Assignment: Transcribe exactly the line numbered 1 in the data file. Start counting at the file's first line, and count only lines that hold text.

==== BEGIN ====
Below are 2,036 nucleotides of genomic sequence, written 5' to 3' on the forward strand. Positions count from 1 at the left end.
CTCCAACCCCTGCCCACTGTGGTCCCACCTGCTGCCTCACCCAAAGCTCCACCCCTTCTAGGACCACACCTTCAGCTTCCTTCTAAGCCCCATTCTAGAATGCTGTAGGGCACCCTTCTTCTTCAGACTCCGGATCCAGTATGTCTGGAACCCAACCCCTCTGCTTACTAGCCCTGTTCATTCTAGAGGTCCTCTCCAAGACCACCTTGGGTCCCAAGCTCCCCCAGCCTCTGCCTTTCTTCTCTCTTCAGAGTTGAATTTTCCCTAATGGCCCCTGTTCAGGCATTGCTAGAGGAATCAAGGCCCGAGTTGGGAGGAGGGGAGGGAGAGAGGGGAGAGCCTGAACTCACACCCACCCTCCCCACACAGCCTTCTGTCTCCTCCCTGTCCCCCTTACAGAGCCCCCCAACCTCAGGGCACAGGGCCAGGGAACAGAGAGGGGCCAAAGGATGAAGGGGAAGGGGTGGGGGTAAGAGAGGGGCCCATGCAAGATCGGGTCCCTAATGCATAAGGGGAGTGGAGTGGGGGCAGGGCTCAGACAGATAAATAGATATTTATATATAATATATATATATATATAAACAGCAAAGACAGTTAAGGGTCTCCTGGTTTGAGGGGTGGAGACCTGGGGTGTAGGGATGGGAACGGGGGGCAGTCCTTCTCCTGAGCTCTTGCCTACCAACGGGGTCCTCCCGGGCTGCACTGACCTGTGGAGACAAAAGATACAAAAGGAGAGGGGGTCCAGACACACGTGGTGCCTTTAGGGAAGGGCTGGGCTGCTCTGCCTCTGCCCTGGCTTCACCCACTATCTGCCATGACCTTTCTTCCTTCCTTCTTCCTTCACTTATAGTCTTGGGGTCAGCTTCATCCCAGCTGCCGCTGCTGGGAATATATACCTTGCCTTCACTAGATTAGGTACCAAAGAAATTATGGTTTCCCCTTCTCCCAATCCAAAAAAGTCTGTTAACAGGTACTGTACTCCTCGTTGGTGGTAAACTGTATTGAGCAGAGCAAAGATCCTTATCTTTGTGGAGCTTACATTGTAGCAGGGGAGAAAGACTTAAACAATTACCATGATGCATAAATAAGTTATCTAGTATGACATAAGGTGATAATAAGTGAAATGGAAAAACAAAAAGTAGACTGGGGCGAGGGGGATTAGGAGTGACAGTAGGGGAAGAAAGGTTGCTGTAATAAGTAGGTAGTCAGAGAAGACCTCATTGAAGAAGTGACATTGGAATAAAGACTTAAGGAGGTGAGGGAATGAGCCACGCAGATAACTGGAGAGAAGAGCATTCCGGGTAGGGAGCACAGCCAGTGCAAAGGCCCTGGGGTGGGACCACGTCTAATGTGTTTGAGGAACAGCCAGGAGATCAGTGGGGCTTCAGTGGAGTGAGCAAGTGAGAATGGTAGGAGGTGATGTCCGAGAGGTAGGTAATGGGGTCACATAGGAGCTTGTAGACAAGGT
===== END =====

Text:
Below are 2,036 nucleotides of genomic sequence, written 5' to 3' on the forward strand. Positions count from 1 at the left end.